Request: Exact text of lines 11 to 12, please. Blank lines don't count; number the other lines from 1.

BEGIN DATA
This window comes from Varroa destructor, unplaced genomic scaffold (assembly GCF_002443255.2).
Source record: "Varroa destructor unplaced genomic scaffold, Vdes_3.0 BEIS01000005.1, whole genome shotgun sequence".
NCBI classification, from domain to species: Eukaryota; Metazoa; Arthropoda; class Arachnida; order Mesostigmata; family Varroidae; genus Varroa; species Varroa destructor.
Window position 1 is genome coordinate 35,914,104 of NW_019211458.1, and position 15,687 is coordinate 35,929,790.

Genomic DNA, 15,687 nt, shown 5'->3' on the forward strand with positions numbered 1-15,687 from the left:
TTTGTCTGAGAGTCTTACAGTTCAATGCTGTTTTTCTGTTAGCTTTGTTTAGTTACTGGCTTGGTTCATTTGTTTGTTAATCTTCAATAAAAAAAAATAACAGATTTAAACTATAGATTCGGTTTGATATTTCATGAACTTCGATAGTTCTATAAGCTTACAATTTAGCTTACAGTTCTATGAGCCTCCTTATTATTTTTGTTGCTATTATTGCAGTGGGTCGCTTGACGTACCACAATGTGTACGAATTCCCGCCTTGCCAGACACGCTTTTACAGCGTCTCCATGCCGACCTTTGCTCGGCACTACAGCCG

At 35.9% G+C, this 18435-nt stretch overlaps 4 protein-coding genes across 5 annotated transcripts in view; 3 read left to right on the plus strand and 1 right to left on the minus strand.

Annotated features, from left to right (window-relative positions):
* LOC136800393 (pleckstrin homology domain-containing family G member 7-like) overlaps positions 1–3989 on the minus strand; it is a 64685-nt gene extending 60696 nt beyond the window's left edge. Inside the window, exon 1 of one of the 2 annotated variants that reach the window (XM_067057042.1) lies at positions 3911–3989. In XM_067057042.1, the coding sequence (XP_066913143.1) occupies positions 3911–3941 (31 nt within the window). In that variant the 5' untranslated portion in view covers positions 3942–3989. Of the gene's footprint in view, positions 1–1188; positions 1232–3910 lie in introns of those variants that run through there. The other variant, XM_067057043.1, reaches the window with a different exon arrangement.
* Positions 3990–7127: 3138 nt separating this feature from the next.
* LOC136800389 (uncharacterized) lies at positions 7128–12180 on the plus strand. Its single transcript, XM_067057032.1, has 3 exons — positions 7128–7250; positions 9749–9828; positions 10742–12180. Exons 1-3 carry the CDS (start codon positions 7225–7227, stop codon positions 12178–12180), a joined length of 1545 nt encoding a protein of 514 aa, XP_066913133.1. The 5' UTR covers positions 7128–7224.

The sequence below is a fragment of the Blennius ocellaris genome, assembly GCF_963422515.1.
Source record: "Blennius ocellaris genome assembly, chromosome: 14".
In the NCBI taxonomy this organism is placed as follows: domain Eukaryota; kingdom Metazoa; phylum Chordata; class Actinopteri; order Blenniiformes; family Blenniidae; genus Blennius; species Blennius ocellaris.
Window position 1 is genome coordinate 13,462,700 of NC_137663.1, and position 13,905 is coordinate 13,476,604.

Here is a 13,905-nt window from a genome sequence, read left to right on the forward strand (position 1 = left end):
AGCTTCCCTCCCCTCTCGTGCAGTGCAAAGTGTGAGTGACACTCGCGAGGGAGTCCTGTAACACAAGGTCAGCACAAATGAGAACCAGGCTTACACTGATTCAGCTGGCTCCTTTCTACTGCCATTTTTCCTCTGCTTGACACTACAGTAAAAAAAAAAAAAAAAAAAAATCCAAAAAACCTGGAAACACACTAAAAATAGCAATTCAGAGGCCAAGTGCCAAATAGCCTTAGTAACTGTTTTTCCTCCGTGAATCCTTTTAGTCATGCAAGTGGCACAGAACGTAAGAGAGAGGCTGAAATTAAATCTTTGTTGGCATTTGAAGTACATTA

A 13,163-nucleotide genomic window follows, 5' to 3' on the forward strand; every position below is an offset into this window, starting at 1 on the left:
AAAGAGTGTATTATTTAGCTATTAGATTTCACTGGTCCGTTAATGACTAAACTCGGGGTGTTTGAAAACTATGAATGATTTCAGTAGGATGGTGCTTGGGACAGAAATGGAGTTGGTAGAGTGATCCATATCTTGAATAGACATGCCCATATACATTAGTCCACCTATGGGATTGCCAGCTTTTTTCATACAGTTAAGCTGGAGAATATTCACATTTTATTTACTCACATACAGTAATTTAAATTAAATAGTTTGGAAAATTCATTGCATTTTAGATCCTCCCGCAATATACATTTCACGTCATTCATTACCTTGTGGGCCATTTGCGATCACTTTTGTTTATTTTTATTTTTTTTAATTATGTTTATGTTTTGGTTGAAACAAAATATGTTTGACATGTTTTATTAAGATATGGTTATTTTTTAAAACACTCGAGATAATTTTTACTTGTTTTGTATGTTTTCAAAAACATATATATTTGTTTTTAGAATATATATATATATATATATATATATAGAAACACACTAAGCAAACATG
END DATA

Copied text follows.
* LOC136800389 (uncharacterized) lies at positions 7128–12180 on the plus strand. Its single transcript, XM_067057032.1, has 3 exons — positions 7128–7250; positions 9749–9828; positions 10742–12180. Exons 1-3 carry the CDS (start codon positions 7225–7227, stop codon positions 12178–12180), a joined length of 1545 nt encoding a protein of 514 aa, XP_066913133.1. The 5' UTR covers positions 7128–7224.

The sequence below is a fragment of the Blennius ocellaris genome, assembly GCF_963422515.1.